What is the Metaverse? Ask Mark Zuckerberg.

Today, Facebook CEO Mark Zuckerberg kicked off Facebook Connect 2021, the company’s annual tech conference, with a deep dive into all things metaverse, the presumed heir to the mobile internet. Joined at various points with the executive members of his metaverse team, Zuckerberg spent an hour-long keynote teleporting in and out of dreamy virtual worlds and extolling the virtues and rich possibilities the metaverse holds for connection, entertainment, gaming, fitness, work, learning, and more.

Mark Zuckerberg announces that Facebook is now Meta.

Facebook is now Meta.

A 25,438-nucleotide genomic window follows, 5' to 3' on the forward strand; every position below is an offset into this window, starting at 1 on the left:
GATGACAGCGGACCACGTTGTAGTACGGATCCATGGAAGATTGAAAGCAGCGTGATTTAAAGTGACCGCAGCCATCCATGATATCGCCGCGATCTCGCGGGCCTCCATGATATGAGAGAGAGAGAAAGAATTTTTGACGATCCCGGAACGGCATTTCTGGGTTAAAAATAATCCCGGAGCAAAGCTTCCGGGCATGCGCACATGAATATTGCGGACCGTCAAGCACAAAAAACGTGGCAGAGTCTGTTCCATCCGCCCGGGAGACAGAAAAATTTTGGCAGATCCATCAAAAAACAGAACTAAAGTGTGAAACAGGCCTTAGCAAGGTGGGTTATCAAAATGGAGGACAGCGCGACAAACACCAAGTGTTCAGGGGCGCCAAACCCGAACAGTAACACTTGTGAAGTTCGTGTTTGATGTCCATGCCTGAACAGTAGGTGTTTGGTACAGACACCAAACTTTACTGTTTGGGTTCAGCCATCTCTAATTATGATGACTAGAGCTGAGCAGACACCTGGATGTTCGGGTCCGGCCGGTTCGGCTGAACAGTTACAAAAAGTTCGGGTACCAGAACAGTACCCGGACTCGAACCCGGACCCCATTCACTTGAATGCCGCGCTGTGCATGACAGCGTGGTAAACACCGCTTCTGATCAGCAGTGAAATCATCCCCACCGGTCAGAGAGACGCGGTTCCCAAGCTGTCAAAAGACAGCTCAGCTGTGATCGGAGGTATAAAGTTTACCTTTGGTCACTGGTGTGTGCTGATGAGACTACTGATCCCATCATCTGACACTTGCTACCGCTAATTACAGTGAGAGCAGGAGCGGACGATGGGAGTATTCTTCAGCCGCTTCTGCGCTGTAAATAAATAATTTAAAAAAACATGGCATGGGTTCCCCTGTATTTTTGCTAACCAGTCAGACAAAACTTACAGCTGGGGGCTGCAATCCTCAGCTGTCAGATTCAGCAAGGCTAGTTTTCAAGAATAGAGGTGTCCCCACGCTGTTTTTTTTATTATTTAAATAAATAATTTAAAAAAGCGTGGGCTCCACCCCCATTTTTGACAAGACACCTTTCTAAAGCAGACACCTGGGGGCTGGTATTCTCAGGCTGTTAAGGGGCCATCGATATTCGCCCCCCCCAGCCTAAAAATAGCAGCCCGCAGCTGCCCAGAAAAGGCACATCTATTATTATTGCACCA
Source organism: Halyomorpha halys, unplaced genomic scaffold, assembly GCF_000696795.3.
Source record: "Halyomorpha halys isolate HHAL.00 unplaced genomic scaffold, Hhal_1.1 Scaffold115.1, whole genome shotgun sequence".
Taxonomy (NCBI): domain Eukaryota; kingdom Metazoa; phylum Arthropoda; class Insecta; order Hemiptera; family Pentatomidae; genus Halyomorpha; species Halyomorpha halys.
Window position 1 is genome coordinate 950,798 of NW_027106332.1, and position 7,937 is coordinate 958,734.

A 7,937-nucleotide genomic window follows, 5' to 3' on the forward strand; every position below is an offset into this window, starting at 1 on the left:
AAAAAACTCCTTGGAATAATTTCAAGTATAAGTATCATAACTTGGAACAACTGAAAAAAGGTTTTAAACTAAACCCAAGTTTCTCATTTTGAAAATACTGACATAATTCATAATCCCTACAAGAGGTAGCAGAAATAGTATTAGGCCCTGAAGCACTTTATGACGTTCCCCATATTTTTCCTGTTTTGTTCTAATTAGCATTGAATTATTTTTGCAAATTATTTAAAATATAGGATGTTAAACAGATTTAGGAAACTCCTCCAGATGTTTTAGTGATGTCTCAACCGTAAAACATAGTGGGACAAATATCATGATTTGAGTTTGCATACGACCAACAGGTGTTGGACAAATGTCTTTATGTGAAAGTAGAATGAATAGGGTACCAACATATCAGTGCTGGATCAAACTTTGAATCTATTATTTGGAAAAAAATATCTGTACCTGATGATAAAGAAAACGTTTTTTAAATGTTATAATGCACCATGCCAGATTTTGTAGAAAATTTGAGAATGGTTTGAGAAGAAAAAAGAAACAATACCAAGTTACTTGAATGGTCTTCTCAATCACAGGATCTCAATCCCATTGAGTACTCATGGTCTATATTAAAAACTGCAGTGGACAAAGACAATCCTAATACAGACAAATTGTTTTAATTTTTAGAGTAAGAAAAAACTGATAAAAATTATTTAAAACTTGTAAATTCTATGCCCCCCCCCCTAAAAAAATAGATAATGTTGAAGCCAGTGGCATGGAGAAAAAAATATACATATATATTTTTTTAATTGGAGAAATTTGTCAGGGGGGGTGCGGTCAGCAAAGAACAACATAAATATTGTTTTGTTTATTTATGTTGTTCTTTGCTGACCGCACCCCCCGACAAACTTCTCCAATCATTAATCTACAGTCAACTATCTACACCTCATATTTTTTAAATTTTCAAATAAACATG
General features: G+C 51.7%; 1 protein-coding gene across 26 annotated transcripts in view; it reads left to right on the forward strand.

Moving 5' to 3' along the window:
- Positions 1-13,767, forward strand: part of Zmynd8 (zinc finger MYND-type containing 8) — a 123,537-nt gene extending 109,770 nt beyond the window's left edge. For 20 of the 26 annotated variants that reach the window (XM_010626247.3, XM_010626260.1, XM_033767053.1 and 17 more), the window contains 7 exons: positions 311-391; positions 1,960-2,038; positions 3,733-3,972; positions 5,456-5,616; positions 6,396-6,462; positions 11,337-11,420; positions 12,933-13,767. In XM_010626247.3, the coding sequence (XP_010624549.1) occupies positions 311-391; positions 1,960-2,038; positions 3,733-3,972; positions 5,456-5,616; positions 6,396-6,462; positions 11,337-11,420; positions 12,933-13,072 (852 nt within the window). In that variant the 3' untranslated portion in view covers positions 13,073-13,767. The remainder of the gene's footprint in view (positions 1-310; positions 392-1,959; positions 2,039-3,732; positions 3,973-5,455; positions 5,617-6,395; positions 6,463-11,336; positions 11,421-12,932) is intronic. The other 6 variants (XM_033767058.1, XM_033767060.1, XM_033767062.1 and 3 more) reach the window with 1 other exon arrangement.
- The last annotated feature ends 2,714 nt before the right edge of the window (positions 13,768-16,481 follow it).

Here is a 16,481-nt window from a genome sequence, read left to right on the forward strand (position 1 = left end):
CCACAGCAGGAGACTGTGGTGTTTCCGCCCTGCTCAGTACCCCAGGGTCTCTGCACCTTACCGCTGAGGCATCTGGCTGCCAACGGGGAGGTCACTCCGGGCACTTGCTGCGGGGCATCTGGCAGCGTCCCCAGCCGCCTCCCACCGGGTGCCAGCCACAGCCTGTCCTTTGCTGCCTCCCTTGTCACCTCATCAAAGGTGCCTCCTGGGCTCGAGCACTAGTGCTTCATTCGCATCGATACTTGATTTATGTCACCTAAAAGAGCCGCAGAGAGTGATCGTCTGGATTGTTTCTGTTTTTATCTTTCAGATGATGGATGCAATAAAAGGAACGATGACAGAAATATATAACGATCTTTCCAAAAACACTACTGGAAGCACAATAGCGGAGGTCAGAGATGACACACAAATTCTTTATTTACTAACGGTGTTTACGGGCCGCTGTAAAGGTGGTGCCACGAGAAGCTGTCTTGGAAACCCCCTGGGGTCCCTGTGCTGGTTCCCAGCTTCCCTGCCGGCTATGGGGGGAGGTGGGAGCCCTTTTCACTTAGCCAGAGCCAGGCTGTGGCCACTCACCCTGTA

The central theme throughout Zuckerberg’s keynote was that the metaverse is the next chapter for Facebook — nay, for all of us — and that is why Facebook has changed its company name to Meta.

“We just announced that we’re making a fundamental change to our company. We’re now looking at and reporting on our business as two different segments — one for our family of apps and one for work on future platforms, and as part of this, it is time for us to adopt a new company brand to encompass everything that we do, to reflect who we are and what we hope to build, I am proud to announce that, starting today, our company is now Meta.

“Our mission remains the same — still about bringing people together. Our apps and their brands — they’re not changing either, and we’re still the company that designs technology around people. But now we have a new Northstar — to help bring the metaverse to life — and we have a new name that reflects the full breadth of what we do and the future that we want to help build. From now on, we’re going to be metaverse first, not Facebook first.”